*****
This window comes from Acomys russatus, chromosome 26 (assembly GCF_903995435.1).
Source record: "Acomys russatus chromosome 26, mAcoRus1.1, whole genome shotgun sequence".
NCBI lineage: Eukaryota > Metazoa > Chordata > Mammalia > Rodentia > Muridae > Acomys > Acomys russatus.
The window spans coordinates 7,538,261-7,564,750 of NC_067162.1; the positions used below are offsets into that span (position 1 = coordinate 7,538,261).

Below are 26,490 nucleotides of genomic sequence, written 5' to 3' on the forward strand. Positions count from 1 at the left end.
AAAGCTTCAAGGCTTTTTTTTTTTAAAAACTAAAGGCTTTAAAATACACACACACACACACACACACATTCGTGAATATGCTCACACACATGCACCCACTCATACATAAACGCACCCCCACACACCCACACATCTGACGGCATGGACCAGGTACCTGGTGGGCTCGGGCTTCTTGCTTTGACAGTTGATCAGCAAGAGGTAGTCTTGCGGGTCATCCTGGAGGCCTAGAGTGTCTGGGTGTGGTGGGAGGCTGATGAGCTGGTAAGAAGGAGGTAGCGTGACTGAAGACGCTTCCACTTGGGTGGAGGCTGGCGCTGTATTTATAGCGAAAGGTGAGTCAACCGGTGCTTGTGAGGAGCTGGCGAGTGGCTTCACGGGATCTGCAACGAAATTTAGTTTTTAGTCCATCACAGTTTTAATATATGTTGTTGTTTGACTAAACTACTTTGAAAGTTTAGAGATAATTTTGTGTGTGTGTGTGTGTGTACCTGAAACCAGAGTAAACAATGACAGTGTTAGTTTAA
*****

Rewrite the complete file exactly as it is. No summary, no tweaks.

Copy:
This window comes from Acomys russatus, chromosome 26 (assembly GCF_903995435.1).
Source record: "Acomys russatus chromosome 26, mAcoRus1.1, whole genome shotgun sequence".
NCBI lineage: Eukaryota > Metazoa > Chordata > Mammalia > Rodentia > Muridae > Acomys > Acomys russatus.
The window spans coordinates 7,538,261-7,564,750 of NC_067162.1; the positions used below are offsets into that span (position 1 = coordinate 7,538,261).

Below are 26,490 nucleotides of genomic sequence, written 5' to 3' on the forward strand. Positions count from 1 at the left end.
AAAGCTTCAAGGCTTTTTTTTTTTAAAAACTAAAGGCTTTAAAATACACACACACACACACACACACATTCGTGAATATGCTCACACACATGCACCCACTCATACATAAACGCACCCCCACACACCCACACATCTGACGGCATGGACCAGGTACCTGGTGGGCTCGGGCTTCTTGCTTTGACAGTTGATCAGCAAGAGGTAGTCTTGCGGGTCATCCTGGAGGCCTAGAGTGTCTGGGTGTGGTGGGAGGCTGATGAGCTGGTAAGAAGGAGGTAGCGTGACTGAAGACGCTTCCACTTGGGTGGAGGCTGGCGCTGTATTTATAGCGAAAGGTGAGTCAACCGGTGCTTGTGAGGAGCTGGCGAGTGGCTTCACGGGATCTGCAACGAAATTTAGTTTTTAGTCCATCACAGTTTTAATATATGTTGTTGTTTGACTAAACTACTTTGAAAGTTTAGAGATAATTTTGTGTGTGTGTGTGTGTGTACCTGAAACCAGAGTAAACAATGACAGTGTTAGTTTAA